All existing definitions of life incorrect

Many of us don’t need to think to distinguish living things from “non-living”. People live in stone — no. It’s simple! However, scientists and philosophers do not believe that such a simple distinction can be limiting, no pun intended. They spent thousands of years trying to figure out what makes us alive. Great minds, from Aristotle to Carl Sagan offered his explanations — and still not come up with a definition that would satisfy everyone. Literally we don’t have a “sense” of life.

In any case, the problem of defining life has become more difficult over the past 100 years or so. Until the 19th century one of the most common ideas was that life becomes animated thanks to the “life spark”. Now, of course, this idea lost its weight in the scientific community. It was replaced by more scientific approaches. NASA, for example, describes life as “a self-sustaining chemical system capable of Darwinian evolution”.

But the attempt to pin down NASA all my life in one simple description is just one of many. Offered over 100 definitions of life, most of which focused on a handful of simple attributes, like replication and metabolism.

What’s worse, scientists from different disciplines have put forward different ideas about what you need to define something that is living. Chemists say that life is reduced to certain molecules physics to discuss the thermodynamics.

To understand why life is so difficult to define, let’s meet with some scientists who are working on the definition of the boundaries that separates living things from nonliving.

Virologists: exploring the gray area on the borders of life known to us

In schools, children are taught to remember the seven processes that supposedly define life: movement, respiration, sensitivity, growth, reproduction, excretion and nutrition.

While this is a useful start to define life, it goes beyond this. There are many things that we could cram into this framework and be called alive. Some crystals, infectious proteins — prions and even certain computer programs are alive, based on those seven principles.

A classic example of an edge — viruses. “They are not cells they have no metabolism and they remain inert until then, until you face the cells, so many people (including many scientists) conclude that viruses are not alive,” said Patrick Forter, a microbiologist at the Pasteur Institute in Paris, France.

The Forter believes viruses are alive, but recognizes that the decision depends on where you decide to put the cutoff point.

Although viruses lack many things necessary to the entrance to the club life, they have information encoded in DNA or RNA. It is a strong marker of life that is available to every living creature on the planet, which suggests that viruses can evolve and multiply — however, breaking living cells and invading them.

The fact that the virus — as all we know of the life — transfer DNA or RNA, has led some to think that viruses should take place in our tree of life. Others said that the virus kept secrets of the emergence of life. And then life ceases to seem black and white and becomes rather vague value with the not quite alive and not quite dead borders.

Some scientists took this idea. They characterize viruses as existing “on the border between chemistry and life.” And that raises an interesting question: when chemistry became more than the sum of its parts?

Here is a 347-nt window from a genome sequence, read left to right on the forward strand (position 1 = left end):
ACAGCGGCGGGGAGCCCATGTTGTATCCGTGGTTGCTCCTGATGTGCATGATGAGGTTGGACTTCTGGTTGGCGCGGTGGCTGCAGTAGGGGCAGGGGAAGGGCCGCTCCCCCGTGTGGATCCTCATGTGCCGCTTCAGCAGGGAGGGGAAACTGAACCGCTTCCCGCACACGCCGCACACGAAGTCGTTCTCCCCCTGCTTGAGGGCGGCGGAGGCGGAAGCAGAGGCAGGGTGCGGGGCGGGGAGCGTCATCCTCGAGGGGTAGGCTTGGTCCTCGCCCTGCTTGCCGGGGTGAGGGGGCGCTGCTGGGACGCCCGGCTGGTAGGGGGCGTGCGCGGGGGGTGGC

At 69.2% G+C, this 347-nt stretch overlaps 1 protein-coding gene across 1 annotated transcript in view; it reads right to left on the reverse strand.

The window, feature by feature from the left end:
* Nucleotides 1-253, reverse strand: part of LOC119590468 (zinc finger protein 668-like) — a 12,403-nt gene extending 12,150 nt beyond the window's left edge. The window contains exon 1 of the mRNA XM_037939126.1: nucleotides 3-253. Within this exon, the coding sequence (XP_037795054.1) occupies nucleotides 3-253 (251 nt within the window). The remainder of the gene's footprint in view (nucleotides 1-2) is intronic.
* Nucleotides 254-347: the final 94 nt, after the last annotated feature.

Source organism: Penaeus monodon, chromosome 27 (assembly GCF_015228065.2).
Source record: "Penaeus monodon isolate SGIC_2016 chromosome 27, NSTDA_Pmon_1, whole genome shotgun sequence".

Chemists: study the recipe of life

“We know life is based on polymers with carbon-based,” says Jeffrey Bada of the SCRIPPS institution of Oceanography in San Diego, California. Of these polymers, namely, nucleic acids (building blocks of DNA), proteins, and polysaccharides — has grown literally all the diversity of life.

Bada was a student of Stanley Miller, one half of the Duo that was behind the experiment the Miller — Urey in the 1950-ies one of the first experiments, the task of which was to clarify the process of emergence of life from non-living chemicals. Since then, he has returned to this famous experiment demonstrated even greater range of biologically suitable molecules that are formed when electricity is passed through a mixture of chemicals believed to have existed on primitive Earth.

But these chemicals are not alive. Only when they start to do some interesting things like selections or killing each other, we allow them such an honor. What is needed for substances to make the jump to life? Supplements have got a pretty interesting answer.
“Imperfect replication of information molecules could mark the origin of life and evolution and implement, thus, this transition from non-living chemistry to biochemistry. The beginning of the replication, in particular replication with errors marked the beginning of “offspring” with different abilities. These molecular offspring could then start to compete with each other for survival.

“It’s basically Darwinian evolution at the molecular level,” says Bada.

For many chemists, this means that replication — a process that viruses can only be carried out by using biological cells — helps to determine life. The fact that information molecules — DNA and RNA — provide replication, suggests that they are the most important feature of life.

But the characterization of life on those particular chemicals will not open the larger picture. Known to us of life may be required of DNA or RNA, but what about the life that we are not yet known?

Astrobiologists: the hunt for strange aliens

To determine the nature of alien life is very hard. Many scientists, including Charles Cokell and his colleagues from the Centre for astrobiology at Edinburgh University, uses micro-organisms that can survive in extreme conditions as the test specimens of extraterrestrial life. They believe that life elsewhere may be completely different conditions, but, most likely, will inherit the key features of the life we know on Earth.